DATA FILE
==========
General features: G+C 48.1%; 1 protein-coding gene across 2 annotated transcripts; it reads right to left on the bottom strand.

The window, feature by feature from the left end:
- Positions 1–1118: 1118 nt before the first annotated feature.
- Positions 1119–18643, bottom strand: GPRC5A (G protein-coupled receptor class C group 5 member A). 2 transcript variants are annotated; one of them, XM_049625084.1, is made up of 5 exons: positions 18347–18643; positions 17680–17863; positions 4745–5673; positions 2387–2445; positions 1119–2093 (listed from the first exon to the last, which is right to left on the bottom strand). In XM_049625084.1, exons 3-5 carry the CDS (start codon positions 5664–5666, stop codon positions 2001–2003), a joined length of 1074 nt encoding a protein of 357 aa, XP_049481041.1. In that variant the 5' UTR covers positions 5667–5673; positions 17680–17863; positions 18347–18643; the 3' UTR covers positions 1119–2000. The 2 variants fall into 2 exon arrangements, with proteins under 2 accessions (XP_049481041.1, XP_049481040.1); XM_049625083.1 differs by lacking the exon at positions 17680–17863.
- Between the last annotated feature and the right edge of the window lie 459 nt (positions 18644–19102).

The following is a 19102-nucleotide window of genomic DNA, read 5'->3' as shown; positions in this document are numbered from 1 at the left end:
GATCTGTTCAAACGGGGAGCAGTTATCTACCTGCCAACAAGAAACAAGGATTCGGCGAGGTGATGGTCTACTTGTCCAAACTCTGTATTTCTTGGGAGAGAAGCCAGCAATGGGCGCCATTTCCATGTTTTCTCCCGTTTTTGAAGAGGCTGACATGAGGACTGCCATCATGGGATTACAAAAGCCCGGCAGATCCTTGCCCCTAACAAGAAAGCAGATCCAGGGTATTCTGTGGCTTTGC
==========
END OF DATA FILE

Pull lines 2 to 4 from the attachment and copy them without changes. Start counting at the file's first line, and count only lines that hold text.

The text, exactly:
The window, feature by feature from the left end:
- Positions 1–1118: 1118 nt before the first annotated feature.
- Positions 1119–18643, bottom strand: GPRC5A (G protein-coupled receptor class C group 5 member A). 2 transcript variants are annotated; one of them, XM_049625084.1, is made up of 5 exons: positions 18347–18643; positions 17680–17863; positions 4745–5673; positions 2387–2445; positions 1119–2093 (listed from the first exon to the last, which is right to left on the bottom strand). In XM_049625084.1, exons 3-5 carry the CDS (start codon positions 5664–5666, stop codon positions 2001–2003), a joined length of 1074 nt encoding a protein of 357 aa, XP_049481041.1. In that variant the 5' UTR covers positions 5667–5673; positions 17680–17863; positions 18347–18643; the 3' UTR covers positions 1119–2000. The 2 variants fall into 2 exon arrangements, with proteins under 2 accessions (XP_049481041.1, XP_049481040.1); XM_049625083.1 differs by lacking the exon at positions 17680–17863.